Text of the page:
Heinz Tännler, the cantonal director of finance, has confirmed that the canton has had enquiries from companies currently based in Zurich about relocating to Zug.
This is as a result of what might happen if the proposed tax reforms are given the green light in a national referendum on Sunday 19 May.
Acceptance of the reforms would mean internationally operating companies would not benefit financially to the same extent they have been able to hitherto but certain cantons, Zug among them, have already indicated they would lower their own rates of corporation tax accordingly, down to 12 per cent, in fact, much lower than Zurich would be able to, down to 19.7 per cent from 21.2 per cent; hence this interest in companies moving to Zug. Tännler (photograph) further explained that all enquiries relating to the Greater Zurich area, to which Zug belongs, actually related to moving here.
Credit Suisse recently compiled a list of jurisdictions, including foreign ones, comparing levels of corporation tax, with Zug coming second in a list of Swiss cantons after Nidwalden, and in sixth place overall, preceded only by Qatar, the UK Crown Dependency of the Isle of Man, the Bahamas and the UK Overseas Territory of the Cayman Islands, where, in the case of the latter three jurisdictions, no corporation tax was levied at all. The percentages in relation to Swiss cantons were those based on the lower rates planned to be introduced following acceptance of the referendum, though the figures mentioned here are not precise as they are taken from a graph. Of note is that both Zurich and Bern were way down the list, imposing rates of corporation tax of around 18 per cent and 22 per cent respectively, the Swiss average appearing to be around 14 per cent, that of the UK 19 per cent, the USA 27 per cent, Germany 30 per cent and France at 33 per cent. Other jurisdictions listed included Hong Kong at 17 per cent and Liechtenstein at 12.5 per cent.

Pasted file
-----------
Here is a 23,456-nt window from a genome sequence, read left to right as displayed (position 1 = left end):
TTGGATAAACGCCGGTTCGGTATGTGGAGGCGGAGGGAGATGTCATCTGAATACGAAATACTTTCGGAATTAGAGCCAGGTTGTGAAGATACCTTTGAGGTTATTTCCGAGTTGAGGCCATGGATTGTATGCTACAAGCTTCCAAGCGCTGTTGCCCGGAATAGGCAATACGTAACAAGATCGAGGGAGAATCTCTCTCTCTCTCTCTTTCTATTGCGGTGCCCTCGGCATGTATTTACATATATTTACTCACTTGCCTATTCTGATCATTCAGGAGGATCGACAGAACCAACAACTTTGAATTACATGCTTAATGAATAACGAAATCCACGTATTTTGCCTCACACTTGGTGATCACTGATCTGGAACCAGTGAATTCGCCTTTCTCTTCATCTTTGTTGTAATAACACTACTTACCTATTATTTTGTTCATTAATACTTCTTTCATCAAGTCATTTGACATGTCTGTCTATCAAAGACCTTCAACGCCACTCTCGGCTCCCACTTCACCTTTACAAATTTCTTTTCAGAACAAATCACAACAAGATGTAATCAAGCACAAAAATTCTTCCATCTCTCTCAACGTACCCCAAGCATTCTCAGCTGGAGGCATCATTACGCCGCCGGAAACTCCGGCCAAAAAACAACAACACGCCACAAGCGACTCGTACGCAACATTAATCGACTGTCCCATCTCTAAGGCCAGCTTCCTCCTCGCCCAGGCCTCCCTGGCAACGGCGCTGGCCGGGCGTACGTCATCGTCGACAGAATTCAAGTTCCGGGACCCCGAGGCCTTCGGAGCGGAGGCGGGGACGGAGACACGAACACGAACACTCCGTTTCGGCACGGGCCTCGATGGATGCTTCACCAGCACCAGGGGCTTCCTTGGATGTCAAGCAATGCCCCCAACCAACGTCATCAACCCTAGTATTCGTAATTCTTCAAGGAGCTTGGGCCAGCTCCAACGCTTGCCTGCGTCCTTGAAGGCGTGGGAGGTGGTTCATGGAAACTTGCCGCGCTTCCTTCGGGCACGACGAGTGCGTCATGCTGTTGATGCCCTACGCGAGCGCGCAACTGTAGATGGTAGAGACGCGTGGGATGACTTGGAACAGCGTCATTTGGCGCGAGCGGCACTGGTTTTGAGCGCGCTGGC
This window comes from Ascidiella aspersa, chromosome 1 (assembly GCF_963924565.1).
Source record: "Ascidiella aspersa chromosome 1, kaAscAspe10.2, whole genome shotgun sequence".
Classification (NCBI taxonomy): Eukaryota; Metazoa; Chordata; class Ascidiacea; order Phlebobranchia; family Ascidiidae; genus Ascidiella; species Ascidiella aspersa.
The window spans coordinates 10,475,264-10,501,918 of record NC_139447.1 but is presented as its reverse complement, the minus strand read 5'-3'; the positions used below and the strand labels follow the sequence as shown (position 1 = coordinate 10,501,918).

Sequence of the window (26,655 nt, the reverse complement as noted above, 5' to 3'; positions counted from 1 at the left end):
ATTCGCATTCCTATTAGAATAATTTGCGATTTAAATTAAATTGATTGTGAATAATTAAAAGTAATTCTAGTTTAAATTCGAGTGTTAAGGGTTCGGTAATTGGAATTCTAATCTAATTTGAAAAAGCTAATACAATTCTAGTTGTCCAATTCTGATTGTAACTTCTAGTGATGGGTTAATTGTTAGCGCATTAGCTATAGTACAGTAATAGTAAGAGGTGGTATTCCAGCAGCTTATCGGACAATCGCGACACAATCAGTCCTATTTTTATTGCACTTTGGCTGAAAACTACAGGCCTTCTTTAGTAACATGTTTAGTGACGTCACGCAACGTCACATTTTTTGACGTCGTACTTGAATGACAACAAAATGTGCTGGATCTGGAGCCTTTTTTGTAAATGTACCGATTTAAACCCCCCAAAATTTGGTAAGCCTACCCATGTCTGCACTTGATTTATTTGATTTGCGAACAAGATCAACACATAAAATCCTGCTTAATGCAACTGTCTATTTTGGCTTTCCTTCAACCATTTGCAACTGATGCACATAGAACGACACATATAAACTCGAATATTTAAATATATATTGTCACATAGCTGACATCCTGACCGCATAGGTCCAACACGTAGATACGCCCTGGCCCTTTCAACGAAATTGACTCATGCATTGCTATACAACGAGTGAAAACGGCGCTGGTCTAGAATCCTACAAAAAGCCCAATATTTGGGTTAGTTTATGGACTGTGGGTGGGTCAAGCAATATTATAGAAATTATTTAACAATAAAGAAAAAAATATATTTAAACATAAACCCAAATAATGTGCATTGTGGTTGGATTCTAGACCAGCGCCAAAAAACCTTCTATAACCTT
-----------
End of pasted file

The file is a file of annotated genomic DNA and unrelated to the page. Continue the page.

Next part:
Tännler went on to say that the canton did not actively lure companies from Zurich to move to Zug, adding how the financial authorities of both cantons enjoyed a good relationship, not least with Tännler and his his Zurich counterpart, Ernst Stocker, getting on so well. Neither did Zug actively lure companies from central Swiss cantons, though meetings between the directors of finance of all of them took place on a regular basis. Neither was the flow of companies from one canton to another a one-way street, with some companies moving away from Zug, as in the recently reported case of Shire, for example, which was relocating, in part, to Zurich.
“Not that we conceal ourselves, either,” added Tännler, as he explained that, should a company approach Zug, steps were taken to show off the canton at its best with all it has to offer. Other cantons, too, had their advantages, he conceded, Zurich enjoying greater proximity to the airport, a central location and high quality of living.
This article is based for the most part on one by Harry Ziegler.